Walter Moses Burton has the distinction of being the first Black elected sheriff in the United States.
Burton was born into the slavery in North Carolina on August 9, 1840. He arrived in Texas from North Carolina in 1850 at the age of twenty-one, enslaved by a planter, Thomas Burke Burton, who owned a plantation and several large farms in Fort Bend County.
While enslaved, he was taught how to read and write by his enslaver. After the Civil War, Burton bought several large plots of land for $1,900, from his former enslaver, making him one of the wealthiest and most influential Blacks in Fort Bend County.
In 1869, Burton was elected sheriff and tax collector of Fort Bend County. He was the first black elected to public office in Fort Bend County. He served as Sheriff and Tax Collector until 1873 using a white deputy to arrest any law breakers.
Burton also served as the president of the Fort Bend County Union League. Union Leagues were formed throughout to mobilize black votes for Republican candidates, to fight against violence towards Black citizens and campaign against re-establishing voting privileges for former Confederates. At this time, Black citizens outnumbered white citizens in Fort Bend County and so carried great weight in elections.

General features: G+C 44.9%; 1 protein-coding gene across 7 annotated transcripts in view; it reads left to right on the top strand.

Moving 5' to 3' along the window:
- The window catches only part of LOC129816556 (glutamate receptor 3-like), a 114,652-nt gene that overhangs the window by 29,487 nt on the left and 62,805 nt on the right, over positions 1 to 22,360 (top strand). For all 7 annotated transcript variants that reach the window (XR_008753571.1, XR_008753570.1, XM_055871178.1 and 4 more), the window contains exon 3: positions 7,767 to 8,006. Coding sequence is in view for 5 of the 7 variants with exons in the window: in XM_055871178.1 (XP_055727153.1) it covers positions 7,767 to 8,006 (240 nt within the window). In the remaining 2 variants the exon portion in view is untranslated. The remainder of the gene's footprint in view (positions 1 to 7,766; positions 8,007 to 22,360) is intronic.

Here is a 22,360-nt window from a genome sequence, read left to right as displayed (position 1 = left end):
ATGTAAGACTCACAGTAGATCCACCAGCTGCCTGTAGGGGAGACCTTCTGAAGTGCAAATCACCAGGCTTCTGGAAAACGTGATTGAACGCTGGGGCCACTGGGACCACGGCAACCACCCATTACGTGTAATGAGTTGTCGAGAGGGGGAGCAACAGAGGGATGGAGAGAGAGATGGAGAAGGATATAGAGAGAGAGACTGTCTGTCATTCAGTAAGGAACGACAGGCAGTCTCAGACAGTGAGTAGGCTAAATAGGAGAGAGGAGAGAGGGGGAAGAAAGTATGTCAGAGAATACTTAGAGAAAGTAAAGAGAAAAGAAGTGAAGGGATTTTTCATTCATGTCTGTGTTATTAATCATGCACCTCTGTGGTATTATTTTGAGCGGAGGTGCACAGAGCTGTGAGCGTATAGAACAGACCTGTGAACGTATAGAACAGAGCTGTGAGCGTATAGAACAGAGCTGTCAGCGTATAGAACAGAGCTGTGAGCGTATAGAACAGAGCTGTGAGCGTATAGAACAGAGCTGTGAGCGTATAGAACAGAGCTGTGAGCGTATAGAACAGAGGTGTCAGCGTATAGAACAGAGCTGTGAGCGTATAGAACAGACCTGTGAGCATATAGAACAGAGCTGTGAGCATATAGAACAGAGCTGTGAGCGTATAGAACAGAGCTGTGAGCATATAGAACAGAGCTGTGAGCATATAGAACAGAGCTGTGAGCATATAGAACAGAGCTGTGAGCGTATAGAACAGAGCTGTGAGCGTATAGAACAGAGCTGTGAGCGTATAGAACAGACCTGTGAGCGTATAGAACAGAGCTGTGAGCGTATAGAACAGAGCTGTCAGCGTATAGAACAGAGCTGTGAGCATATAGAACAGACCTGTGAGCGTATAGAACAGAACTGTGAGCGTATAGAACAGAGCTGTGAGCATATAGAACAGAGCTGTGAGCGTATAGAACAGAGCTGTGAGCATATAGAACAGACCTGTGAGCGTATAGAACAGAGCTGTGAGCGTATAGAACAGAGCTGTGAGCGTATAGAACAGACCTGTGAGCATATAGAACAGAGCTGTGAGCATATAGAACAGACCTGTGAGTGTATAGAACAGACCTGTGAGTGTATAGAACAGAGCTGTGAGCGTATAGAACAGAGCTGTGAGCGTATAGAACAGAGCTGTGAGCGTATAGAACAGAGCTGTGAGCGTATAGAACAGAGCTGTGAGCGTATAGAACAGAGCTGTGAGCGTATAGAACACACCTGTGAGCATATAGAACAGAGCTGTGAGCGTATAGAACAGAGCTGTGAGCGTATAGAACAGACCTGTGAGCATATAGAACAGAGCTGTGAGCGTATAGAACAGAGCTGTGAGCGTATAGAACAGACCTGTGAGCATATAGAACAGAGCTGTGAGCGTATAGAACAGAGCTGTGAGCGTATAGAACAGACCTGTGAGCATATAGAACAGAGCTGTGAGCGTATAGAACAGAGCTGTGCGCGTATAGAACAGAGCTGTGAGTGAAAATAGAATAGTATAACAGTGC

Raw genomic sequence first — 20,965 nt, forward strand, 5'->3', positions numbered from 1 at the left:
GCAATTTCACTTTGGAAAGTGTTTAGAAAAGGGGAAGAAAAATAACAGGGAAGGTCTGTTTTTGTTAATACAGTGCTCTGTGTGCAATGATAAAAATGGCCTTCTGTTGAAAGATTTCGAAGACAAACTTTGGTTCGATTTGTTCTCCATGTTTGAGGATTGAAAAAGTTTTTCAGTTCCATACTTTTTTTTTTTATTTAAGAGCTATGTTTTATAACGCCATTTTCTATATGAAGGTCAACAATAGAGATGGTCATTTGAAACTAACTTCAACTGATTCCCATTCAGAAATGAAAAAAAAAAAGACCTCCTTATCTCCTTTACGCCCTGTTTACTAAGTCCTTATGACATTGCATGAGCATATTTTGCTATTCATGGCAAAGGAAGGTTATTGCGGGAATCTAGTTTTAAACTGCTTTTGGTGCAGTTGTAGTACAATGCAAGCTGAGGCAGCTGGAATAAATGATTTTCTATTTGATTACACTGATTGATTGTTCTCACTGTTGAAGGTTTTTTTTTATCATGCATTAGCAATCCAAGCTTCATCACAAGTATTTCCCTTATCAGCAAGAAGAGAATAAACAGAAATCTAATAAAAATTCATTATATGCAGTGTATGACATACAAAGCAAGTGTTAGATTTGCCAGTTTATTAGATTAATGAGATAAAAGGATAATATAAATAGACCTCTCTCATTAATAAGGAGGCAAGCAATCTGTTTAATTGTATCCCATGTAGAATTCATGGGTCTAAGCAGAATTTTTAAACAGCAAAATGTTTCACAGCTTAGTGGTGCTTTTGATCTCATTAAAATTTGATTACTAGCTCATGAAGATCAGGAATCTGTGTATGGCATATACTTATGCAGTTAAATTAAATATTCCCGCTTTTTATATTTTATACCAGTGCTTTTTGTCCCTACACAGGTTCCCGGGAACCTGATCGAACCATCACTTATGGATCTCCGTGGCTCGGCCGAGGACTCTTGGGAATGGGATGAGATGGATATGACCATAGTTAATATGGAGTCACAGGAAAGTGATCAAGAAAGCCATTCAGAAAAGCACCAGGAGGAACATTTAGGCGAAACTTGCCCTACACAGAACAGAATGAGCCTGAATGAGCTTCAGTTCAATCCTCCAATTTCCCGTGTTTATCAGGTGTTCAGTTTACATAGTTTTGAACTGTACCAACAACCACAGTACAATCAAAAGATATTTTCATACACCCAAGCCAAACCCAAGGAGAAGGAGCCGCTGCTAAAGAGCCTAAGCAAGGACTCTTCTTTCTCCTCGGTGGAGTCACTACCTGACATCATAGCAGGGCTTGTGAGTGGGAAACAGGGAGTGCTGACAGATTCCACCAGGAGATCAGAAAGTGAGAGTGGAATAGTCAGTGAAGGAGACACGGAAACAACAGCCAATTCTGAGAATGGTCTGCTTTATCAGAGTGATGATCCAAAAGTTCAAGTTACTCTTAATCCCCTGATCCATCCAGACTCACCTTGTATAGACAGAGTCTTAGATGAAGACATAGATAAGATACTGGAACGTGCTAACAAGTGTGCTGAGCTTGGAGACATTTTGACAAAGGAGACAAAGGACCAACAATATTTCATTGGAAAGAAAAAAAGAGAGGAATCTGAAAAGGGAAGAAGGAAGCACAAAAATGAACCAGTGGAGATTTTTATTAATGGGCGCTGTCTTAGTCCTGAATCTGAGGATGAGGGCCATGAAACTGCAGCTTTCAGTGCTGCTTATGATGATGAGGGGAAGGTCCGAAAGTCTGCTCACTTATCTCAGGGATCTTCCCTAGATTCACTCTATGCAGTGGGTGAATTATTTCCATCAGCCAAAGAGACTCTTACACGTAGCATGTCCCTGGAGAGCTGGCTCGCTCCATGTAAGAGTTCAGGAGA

Burton later campaigned and won a seat in the Texas senate where he served for seven years. He is perhaps best known for opposing county convict labor and helping to found Prairie View A&M University. He remained active in state and local politics until he died in 1913.